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Open Access

Fine-mapping of fearfulness

  • William Wells
Genome Biology20001:spotlight-20001030-02

Published: 30 October 2000


Quantitative Trait LocusFine MappingPlague60th GenerationInbred Mouse

Geneticists cut their teeth on conditions controlled by single loci. The harder task is to find the many loci that work together to control a single trait. In the 7 November Proceedings of the National Academy of Sciences Mott et al. demonstrate a new method for mapping these quantitative trait loci (QTL; Proc Natl Acad Sci USA 2000, published online before print). Previous methods all have their limits: family-based studies tend to be small and so can only do coarse mapping; population-based association studies give greater numbers (and thus potentially greater resolution) but are complicated by variable and unknown inheritance histories; and breeding studies in mice are plagued by a possible lack of segregating loci when two inbred mouse populations are used as founders. Mott et al. get around this last problem by using the progeny from an eight-way cross that was started 30 years ago and is now in its 60th generation. They use dynamic programming to calculate the probability that a given allele is descended from one of the eight progenitors. Use of single-marker association often fails because different QTL alleles occur on similar haplotypes, but multipoint analysis allows the authors to fine-map all five of the previously identified loci for fearfulness in mice. The authors propose that whole-genome fine mapping with this method would be cost-effective if 20 or more traits were mapped in parallel on the same set of mice.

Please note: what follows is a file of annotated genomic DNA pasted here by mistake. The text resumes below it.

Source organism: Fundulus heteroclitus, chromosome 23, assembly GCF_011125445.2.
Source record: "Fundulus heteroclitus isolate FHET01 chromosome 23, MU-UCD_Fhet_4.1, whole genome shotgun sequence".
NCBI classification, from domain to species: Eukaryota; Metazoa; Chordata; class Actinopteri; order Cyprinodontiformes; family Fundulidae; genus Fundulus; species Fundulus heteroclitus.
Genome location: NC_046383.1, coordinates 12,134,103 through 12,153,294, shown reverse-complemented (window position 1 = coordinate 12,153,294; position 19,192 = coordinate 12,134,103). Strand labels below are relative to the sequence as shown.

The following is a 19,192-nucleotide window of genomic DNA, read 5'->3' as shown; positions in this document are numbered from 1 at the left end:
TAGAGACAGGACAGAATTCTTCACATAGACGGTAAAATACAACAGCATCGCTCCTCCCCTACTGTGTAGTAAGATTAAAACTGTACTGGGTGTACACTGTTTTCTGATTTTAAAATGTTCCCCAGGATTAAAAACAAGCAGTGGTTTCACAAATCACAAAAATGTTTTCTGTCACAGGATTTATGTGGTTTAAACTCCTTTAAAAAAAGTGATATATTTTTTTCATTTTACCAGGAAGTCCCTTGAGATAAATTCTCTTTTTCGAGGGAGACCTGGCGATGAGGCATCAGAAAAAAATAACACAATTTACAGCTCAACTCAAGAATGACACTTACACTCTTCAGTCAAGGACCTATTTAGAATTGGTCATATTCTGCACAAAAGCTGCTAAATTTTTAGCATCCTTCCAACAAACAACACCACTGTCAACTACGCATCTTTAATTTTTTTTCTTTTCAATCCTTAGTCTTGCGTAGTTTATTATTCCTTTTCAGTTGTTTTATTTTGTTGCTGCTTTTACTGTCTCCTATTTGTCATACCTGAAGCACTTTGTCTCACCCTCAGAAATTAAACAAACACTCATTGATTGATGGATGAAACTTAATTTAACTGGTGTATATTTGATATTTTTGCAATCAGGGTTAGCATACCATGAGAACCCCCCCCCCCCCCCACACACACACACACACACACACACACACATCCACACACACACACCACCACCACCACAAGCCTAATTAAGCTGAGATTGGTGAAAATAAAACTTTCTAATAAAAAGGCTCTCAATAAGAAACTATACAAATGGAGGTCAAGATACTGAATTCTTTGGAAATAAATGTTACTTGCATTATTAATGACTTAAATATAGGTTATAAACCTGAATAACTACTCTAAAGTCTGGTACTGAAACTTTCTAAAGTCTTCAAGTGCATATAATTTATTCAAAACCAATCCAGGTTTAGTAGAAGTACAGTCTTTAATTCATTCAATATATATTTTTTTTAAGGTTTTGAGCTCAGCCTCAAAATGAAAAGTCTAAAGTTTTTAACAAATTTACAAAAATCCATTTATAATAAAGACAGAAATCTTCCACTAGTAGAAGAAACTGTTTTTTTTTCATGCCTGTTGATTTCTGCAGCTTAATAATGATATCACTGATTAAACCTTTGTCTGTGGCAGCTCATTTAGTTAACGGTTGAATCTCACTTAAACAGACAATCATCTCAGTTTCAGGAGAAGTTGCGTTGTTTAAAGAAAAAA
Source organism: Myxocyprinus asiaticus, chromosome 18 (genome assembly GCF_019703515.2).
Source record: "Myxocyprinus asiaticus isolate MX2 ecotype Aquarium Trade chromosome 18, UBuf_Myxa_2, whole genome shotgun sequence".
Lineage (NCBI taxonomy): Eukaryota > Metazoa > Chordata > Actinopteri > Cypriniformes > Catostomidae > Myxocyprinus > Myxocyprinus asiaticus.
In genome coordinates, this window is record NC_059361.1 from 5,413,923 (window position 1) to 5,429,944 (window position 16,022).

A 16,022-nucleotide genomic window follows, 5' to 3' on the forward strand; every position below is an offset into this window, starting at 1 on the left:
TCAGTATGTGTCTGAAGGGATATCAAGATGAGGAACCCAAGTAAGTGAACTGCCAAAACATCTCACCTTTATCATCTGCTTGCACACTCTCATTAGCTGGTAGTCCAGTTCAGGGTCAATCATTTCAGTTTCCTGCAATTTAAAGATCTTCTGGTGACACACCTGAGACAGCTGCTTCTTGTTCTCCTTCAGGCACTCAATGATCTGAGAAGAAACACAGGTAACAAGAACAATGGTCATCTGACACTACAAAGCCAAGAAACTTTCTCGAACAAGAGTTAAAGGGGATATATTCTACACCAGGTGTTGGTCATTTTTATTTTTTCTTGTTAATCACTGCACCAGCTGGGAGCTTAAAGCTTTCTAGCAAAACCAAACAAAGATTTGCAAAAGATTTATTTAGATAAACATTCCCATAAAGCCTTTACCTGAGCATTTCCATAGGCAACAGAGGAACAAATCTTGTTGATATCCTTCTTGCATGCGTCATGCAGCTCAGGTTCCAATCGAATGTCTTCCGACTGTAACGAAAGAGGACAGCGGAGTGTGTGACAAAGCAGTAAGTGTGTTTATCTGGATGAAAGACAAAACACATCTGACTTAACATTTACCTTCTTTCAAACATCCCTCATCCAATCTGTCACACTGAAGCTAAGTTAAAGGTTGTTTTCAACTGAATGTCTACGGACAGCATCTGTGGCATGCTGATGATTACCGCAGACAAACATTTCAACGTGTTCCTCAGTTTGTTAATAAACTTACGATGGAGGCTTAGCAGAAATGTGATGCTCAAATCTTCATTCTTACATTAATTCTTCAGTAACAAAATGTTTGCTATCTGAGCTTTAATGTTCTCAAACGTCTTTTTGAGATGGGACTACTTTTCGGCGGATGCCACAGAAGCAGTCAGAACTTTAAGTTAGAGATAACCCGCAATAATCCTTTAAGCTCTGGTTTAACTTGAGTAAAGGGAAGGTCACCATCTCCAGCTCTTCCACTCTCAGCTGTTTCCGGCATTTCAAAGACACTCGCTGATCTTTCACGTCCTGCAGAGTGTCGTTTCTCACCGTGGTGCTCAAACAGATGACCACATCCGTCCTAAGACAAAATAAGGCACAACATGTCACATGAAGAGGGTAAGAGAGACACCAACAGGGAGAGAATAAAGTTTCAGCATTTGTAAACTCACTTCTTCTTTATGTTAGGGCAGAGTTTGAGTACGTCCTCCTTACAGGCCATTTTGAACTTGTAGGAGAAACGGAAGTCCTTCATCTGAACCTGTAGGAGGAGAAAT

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© BioMed Central Ltd 2000